The Black press has, and should, play a significant role in the Black community. And, Blacks being disproportionately affected by the economic meltdown makes the Black press all the more important. The following article by Erin Aubry Kaplan, (Watts Times (May 14, 2009) raises provocative questions that widely discussed, would help increase needed give and take between the Black press and the Black community:
The last twenty years-roughly the last generation-has been, to put it mildly, tough for Black folks in Los Angeles.
We had a civil unrest redux in 1992 that left neighborhoods permanently crippled. We’ve had a crack epidemic that’s bred health crises, homelessness and broken families. We’ve watched public schools fail our kids who consistently rank at the bottom of standardized test scores and just about every other measure of academic progress.
We’ve watched Black gang violence and incarceration rates escalate. And we’ve had a massive surge of Latino immigration that’s shifted the context of all of these ills and made it that much more politically tricky to craft the race/specific solutions that we still need. Hard times indeed!
(It is) …Complicated in a way that our forefathers and foremothers could hardly have imagined. But you wouldn’t know that reading Black print media. It’s not that Black newspapers don’t give us sobering news; they do. They faithfully report the latest distressing accounts and statistics about health, employment, education, court cases, etc.
But they rarely connect the dots, which is the most critical thing any newspaper does. Too often, in the local Black press, there are no ongoing analyses of issues and no discussion of who or what might be most responsible for the problems that plague us all. Sure, there are plenty of opinion pieces. Black folks have no lack of opinions-but that’s not what I’m talking about. Opinion pieces by definition are self-contained and modular, many of them syndicated and printed elsewhere.
I’m talking about a viewpoint of the paper itself, the state of its weekly mission to inform readers of news developments most germane to the Black communities it covers, and then to tell us what those events mean. Of course, I’m presuming that mission. I’m presuming the journalistic concern about “us.”
Let’s face it, the front pages of many local Black papers have long reflected concerns that are much more about social value than social justice-stories about entertainers and awards dinners, glowing pieces about politicians who’ve accomplished little more than being friends with a publisher or editor-in-chief. The light-on news, heavy-on pop culture approach is not exclusive to Black media, of course; all print media (especially in L.A.) is scrambling for ways to bolster readership, especially young readership, as print continues to decline in profitability.
But fiscal realities, notwithstanding, Black media has always had a special charge to be what the mainstream press is not. That means that if it doesn’t regularly vet issues of importance to Black folks, if it doesn’t grant 1,000 words to a story that the L.A. Times grants none, it’s (largely) irrelevant. I don’t mind a write-up on an awards dinner that the L.A. Times ignores on principle-that’s part of the charge.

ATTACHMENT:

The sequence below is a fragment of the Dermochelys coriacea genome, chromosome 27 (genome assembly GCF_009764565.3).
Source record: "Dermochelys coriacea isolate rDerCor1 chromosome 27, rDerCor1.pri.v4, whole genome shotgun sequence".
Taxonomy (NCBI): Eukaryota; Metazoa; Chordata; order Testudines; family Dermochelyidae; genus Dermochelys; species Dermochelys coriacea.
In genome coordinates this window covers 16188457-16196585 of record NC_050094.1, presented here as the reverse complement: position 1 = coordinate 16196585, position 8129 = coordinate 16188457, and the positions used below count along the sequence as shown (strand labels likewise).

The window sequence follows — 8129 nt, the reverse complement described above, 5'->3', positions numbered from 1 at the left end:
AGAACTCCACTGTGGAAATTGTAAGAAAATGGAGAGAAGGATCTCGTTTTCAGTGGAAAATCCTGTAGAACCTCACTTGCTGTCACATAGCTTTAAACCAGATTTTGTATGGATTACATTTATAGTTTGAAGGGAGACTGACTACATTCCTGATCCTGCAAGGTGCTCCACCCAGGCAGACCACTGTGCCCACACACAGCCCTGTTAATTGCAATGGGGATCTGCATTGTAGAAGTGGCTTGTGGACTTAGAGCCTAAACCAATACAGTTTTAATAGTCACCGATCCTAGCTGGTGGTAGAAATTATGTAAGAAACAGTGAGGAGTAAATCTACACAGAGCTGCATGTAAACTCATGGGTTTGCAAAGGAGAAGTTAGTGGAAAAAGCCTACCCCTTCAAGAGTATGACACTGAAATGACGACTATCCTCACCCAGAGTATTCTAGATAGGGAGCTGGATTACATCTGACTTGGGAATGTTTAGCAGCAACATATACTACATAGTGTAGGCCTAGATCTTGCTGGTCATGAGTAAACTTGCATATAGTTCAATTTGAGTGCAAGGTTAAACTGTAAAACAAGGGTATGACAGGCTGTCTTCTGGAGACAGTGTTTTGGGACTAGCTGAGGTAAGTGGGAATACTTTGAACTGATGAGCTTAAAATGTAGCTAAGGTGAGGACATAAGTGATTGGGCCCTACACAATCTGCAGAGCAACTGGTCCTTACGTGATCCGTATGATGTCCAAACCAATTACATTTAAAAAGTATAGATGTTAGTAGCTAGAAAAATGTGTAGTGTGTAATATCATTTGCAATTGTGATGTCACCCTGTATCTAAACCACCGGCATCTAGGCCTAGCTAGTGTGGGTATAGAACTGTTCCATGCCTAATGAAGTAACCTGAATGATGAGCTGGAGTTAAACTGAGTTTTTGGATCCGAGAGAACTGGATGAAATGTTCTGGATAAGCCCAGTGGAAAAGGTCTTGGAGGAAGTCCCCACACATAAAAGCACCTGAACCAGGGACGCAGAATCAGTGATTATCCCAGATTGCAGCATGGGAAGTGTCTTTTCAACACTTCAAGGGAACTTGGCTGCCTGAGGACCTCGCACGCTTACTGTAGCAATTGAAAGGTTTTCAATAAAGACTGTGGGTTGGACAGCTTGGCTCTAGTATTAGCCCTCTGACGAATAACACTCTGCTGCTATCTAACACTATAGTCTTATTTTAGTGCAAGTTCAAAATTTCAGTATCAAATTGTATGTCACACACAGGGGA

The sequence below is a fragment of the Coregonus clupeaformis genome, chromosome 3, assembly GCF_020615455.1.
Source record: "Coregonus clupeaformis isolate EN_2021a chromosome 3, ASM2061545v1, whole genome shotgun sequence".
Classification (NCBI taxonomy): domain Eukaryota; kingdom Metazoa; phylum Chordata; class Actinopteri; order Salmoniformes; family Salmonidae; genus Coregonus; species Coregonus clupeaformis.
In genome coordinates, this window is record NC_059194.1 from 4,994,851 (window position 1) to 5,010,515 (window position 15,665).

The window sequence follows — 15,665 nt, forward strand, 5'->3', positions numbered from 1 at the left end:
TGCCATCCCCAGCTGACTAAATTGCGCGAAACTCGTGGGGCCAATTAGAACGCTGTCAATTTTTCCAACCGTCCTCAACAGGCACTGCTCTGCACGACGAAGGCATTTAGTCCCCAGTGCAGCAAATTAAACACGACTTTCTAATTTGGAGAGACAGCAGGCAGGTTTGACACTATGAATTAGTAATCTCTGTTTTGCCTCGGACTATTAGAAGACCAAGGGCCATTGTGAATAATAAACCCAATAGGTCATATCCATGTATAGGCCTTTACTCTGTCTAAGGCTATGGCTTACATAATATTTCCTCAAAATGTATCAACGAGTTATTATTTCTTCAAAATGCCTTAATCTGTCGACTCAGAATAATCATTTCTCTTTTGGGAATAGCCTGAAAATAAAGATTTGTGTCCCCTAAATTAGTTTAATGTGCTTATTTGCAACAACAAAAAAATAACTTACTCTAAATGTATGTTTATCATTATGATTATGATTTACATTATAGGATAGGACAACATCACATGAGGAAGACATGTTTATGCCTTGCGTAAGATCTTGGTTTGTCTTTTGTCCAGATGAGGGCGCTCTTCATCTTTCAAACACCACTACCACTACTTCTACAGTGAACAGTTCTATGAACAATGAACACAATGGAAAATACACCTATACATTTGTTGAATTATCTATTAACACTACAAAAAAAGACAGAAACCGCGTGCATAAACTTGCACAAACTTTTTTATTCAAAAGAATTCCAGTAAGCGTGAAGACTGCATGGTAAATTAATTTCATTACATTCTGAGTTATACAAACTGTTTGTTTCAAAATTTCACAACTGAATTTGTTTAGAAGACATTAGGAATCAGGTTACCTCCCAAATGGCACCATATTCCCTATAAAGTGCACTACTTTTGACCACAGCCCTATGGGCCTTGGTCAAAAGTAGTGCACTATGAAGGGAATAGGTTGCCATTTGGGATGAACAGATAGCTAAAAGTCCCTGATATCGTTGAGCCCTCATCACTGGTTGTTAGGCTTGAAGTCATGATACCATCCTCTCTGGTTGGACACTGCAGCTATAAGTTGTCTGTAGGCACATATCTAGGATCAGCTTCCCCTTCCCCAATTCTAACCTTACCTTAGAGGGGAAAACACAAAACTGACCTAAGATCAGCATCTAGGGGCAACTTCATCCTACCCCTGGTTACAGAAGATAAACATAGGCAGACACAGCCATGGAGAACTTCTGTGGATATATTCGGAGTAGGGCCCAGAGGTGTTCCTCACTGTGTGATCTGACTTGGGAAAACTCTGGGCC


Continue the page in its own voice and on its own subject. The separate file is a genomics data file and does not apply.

But that coverage often isn’t balanced by more serious, in-depth stories and analyses that call for ambition and vision that the Black press put on autopilot a while ago. (Improved coverage calls for more money and resources, too, but that’s not the root of the problem.) Too much Black media feels dangerously close to irrelevance. This isn’t good news in the age of Barack Obama.
Accountability is …the buzz word of the Administration of the first Black president in American history and the Black press should be taking the lead in the discussion of whether that accountability is actually happening or whether it’s so much political hokum. Unfortunately, L.A.’s Black press has often not been an agent of accountability when it comes to Black folks. Like most other Black press, it sees itself as an advocate of Black people, and criticism of Black people is often viewed as antithetical to advocacy. That’s nonsense, not to mention outdated.
A lack of criticism translates into silence on too many issues that desperately need to be voiced aloud-education, immigration, the crimes of the criminal justice system, scary “wedge” issues like gay marriage and abortion rights. A Black paper should be identifying the stances and actions of politicians and so-called leaders on all of these things and more; it should be articulating an agenda of Black interests that our leaders have collectively failed to articulate themselves.
If that agenda is lacking-fine, the papers’ constituency will push back and help hash another. But it’s that kind of engagement, that kind of give-and-take that’s so vital to the life of any newspaper and that’s so absent in the Black press at a very crucial moment in time.
Obama is a wonderful symbol that heartens all of us; running banner photos of him and his model family is irresistible to Black media that’s been starved for pure good news for too long. But if it turns out to lack substance, especially where (important) Black issues are concerned, we’ll only have ourselves-and the reticence of the Black press-to blame.
(Erin Aubry-Kaplan is a contributing editor to the Los Angeles Times Opinion pages and a freelance journalist who contributes to many publications, including Essence, Salon.com, Oxford American and The Crisis.)
Larry Aubry can be contacted at e-mail firstname.lastname@example.org.